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I need some help or maybe only a hint for the right direction.

I've got a system that is sperated into two applications. An existing VB.NET desktop client using Entity Framework 5 with code first approach and a asp.net Web Api client in C# that will be refactored right yet. It should be possible to deliver OData. The system and the datamodel is still involving and so migrations will happen in undefined intervalls.

So I'm now struggling how to manage my database access on the web api system. So my favourd approch would be us Entity Framework on both systems but I'm running into trouble while creating new migrations. Two solutions I've thought about:

Shared Data Access dll

The first idea was to separate the data access layer to a seperate project an reference from each of the systems. The context would be the same as long as the dll is up to date in each system. This way both soulutions would be able to make a migration. The main problem ist that it is much more complicate to update a web api system than it is with the client Click Once Update Solution and not every migration is important for the web api. This would couse more update trouble and out of sync libraries

Database First on Web Api

The second idea was just to use the database first approch an on web api side. But it seems that all annotations will be lost by each model update.

Other solutions with stored procedures have been discarded because of missing OData support and maintainability.

Does anyone run into same conflicts or has any advices how such a problem can be solved!

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migrated from stackoverflow.com Oct 21 '13 at 18:41

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This question appears to be off-topic because it is about high-level architecture and design. This question may find a better audience at Programmers.StackExchange.com, where they help with the sort of problems you'd solve with a whiteboard, rather than a debugger. –  Tragedian Oct 2 '13 at 10:51
    
@Tragedian: Thanks for this advice I didn't know about programmers.StackExchange.com –  Dirk Beckmann Oct 2 '13 at 11:11
    
Sorry to sound dense but what do you mean by OData? Is it this: odata.org –  Daniel Hollinrake Oct 2 '13 at 13:06
    
The main problem ist that it is much more complicate to update a web api system than it is with the client Click Once Update Solution How do you figure? Your database project will compile down to a dll and you put that dll in the same place as your web dll –  Shoe Oct 21 '13 at 19:08

4 Answers 4

Assuming you are using a single database for both, I would look at having the database and ORM layer behind a web service that both UIs can consume. That would allow you to put your business logic where it needs to be and decouple things so that the day you need a mobile interface or whatever else, you don't have to write another data access layer. Assuming you are using WCF on a windows stack, some of the native bindings should be as fast as you need them to be and designing for this environment forces some good habits in terms of data management.

Having the facility to put some logic on the service side also saves on having to write anything twice.

The downside is that updating your API affects all your clients, so you might want to have that well defined to start with and it does mean your desktop client and your web api client are tied in more closely to the application as a whole, but given that they are sharing a data store to start with, that is not necessarily a bad thing.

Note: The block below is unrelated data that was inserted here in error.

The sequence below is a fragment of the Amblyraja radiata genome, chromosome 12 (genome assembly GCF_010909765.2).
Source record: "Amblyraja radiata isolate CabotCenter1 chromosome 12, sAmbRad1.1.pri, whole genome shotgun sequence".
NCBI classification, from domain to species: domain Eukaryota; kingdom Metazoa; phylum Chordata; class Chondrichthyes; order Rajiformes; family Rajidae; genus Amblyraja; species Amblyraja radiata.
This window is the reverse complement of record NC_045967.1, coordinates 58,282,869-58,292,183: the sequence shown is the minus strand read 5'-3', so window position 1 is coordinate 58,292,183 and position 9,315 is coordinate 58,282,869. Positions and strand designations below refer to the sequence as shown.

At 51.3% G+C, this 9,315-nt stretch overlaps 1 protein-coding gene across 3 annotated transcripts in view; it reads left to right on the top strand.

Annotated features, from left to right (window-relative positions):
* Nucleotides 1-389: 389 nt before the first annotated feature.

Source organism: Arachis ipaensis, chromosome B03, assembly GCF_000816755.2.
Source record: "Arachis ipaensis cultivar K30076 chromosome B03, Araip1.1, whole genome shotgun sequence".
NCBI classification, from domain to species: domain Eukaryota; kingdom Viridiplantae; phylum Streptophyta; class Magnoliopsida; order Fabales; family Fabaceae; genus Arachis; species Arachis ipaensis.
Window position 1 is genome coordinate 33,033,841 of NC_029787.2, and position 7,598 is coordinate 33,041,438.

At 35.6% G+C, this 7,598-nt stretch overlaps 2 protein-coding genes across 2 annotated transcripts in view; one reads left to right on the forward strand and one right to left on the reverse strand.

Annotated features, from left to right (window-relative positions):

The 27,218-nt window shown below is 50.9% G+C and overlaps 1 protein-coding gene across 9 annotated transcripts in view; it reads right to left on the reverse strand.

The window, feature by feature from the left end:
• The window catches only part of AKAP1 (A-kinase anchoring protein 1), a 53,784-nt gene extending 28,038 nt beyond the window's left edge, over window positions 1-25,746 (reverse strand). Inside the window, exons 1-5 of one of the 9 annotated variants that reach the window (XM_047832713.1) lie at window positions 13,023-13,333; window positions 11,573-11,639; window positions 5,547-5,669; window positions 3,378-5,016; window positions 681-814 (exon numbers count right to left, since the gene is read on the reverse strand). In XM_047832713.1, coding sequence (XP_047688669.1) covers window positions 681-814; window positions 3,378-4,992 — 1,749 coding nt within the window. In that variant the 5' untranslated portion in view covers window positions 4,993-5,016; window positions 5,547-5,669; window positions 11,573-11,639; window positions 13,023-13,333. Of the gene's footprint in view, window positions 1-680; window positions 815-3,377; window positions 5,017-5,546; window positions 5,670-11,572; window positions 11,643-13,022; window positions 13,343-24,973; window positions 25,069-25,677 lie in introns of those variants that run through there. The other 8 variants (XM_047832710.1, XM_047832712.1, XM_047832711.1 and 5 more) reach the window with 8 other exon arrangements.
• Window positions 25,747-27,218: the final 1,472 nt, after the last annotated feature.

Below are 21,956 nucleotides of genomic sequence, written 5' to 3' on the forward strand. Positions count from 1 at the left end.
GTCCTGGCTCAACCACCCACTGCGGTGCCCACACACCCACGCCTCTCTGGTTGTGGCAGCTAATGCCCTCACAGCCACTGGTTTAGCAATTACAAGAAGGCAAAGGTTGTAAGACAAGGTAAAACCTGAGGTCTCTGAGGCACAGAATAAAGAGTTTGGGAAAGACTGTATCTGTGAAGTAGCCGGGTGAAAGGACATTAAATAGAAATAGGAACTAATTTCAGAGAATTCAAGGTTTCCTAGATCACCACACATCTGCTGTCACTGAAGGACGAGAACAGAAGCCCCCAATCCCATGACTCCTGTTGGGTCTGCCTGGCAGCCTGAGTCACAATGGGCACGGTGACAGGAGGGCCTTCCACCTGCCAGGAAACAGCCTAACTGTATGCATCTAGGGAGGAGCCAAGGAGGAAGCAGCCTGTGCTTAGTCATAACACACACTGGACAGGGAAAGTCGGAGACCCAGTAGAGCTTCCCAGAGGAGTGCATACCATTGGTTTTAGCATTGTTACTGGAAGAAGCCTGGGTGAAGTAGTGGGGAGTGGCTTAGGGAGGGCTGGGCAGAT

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This is most solid solution. I wonder why the downvotes. –  Euphoric Oct 2 '13 at 14:28

The problem is that even though you're using EF to remove the burden of shuttling data to/from the DB from the rest of your code, your clients are still too dependent on the database schema. Thus changes to the schema impact the clients.

Ideally, you would have an application service layer that exposes a consistent API for the clients, this should be a relatively stable interface. It should expose a simplified version of the Domain Model that might hide some of the details of the Model's relationships for the client.

This gives you room to allow for changes and modifications to the database/domain model without necessarily impacting the clients. Behind the interface, the service layer is responsible to mapping inbound requests to operations on the Domain Layer and for transforming objects from the domain layer into objects that the client can understand.

As a rule of thumb, I do not expose Domain Objects directly to the client. This liberates the domain to change as necessary to support the business.

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Best to go for the shared DLL strategy. You can manage the Web API updates through use of a versioning strategy for the API to ensure backward compatibility with the clients.

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So I think you pretty much called this out on your own. You're going to have duplicated code if each side has it's own EF mappings. This doesn't buy you much at all and puts you at risk for becoming out of date. While creating a shared assembly that houses all the EF mappings/code would allow you manage everything in one place. The fact you're using EF here is kinda of immaterial. This is the perfect example of a shared assembly between projects. This is a common pattern.

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